Harold The Helper
Harold instructs Syrus how to get air back into the lungs of an unresponsive victim
Harold Tiger of the Cheyenne River Sioux Tribe has always felt a calling to help people. Inspiration struck in his youth when he traveled with his mom, who taught life-saving classes. In fact, his Lakota name, Wičhóni Wawókiya, means “helper of life.”
Harold says that Partnership with Native Americans (PWNA), through its Northern Plains Reservation Aid (NPRA) program, allows him to extend his reach and give emergency medical training to tribes in the Northern Plains.
An emergency medical technician of 32 years, Harold spends most of his time leading safety classes. You will usually find him teaching a Community Emergency Response Team (CERT) class, empowering tribes to take care of their own. Harold teaches everything from lifeguard safety to first aid and the operation of emergency vehicles.
“That’s my goal, to spread my education as far as I can in Indian Country because we’re lacking,” Harold says. “This training is going to save lives. It is going to make a difference between life and death.”
CERT classes are for all ages, but Harold especially enjoys teaching children. He says that kids often swim in any body of water that they can find, making their emergency preparedness a top priority.
Many Native communities have limited access to health care, transportation, and emergency response services. In addition, Native and Alaska Native infants are 2.7 times more likely than non-Hispanic white infants to die from accidental deaths before they reach 1 year old.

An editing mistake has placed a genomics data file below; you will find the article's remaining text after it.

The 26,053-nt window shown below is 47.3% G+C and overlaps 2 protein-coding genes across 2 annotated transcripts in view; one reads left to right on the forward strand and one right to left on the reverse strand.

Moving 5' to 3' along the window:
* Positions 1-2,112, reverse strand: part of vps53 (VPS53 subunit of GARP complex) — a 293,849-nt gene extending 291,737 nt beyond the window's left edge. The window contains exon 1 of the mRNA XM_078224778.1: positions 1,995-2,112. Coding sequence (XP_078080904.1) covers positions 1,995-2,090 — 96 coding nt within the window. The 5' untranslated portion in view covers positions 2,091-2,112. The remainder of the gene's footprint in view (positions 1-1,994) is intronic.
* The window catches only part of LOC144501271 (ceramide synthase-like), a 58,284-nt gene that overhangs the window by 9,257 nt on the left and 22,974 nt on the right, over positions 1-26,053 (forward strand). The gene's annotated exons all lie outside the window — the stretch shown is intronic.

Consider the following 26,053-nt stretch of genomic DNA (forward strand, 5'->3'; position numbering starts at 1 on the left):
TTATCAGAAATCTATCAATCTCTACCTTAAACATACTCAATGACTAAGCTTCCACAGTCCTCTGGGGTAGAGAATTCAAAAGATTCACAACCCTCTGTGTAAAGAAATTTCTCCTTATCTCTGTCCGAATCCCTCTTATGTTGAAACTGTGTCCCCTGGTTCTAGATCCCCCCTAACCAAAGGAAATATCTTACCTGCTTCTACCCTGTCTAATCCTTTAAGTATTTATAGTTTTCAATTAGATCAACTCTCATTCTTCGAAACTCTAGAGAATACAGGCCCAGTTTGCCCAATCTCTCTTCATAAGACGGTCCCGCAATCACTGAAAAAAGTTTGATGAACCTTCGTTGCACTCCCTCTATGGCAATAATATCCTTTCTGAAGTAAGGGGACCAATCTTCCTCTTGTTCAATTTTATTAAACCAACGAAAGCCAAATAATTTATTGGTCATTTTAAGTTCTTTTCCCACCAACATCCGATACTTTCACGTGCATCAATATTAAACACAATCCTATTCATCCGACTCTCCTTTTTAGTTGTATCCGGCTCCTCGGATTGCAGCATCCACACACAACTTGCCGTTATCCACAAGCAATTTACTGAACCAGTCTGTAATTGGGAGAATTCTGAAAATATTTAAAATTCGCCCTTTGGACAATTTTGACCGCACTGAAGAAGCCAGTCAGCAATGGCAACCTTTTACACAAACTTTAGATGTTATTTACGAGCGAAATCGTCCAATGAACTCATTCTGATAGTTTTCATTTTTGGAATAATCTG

From left to right: Bruce, Jerrold, Emerald, Madonna, Syrus, Vincent, and Harold.
Friends like you can help tribes prepare for emergencies by funding events like the first-aid training recently conducted by Harold in Wounded Knee, South Dakota. There, a group of Oglala Sioux learned the latest CPR methods for adults, children, and infants. Participants paired off and practiced a simulation of finding an unresponsive person. The first responders gave compressions, kept the air flowing, and shocked the CPR doll with an AED until they got a pulse.
Harold says communication is key when someone needs medical assistance, and in the event of a disaster, it is important to write down everything you see and when. He also suggests keeping a phone tree to support tribal communication.
The trainees had varied reasons for becoming trained in first aid. Syrus has a pacemaker, as does Bruce’s brother. Bruce described how his brother can only take small loads of laundry up the stairs; otherwise, he experiences heart problems. Jerrold works in corrections and seeks out training refreshers often, saying, “Every time I go, I learn something new.”
NPRA prioritizes year-round disaster relief as well as emergency preparedness through asset and resource mapping, collaborative networking, and first responder training. Every donation you make helps fund solutions that are meaningful, much needed, and lifesaving for those living on Northern Plains reservations.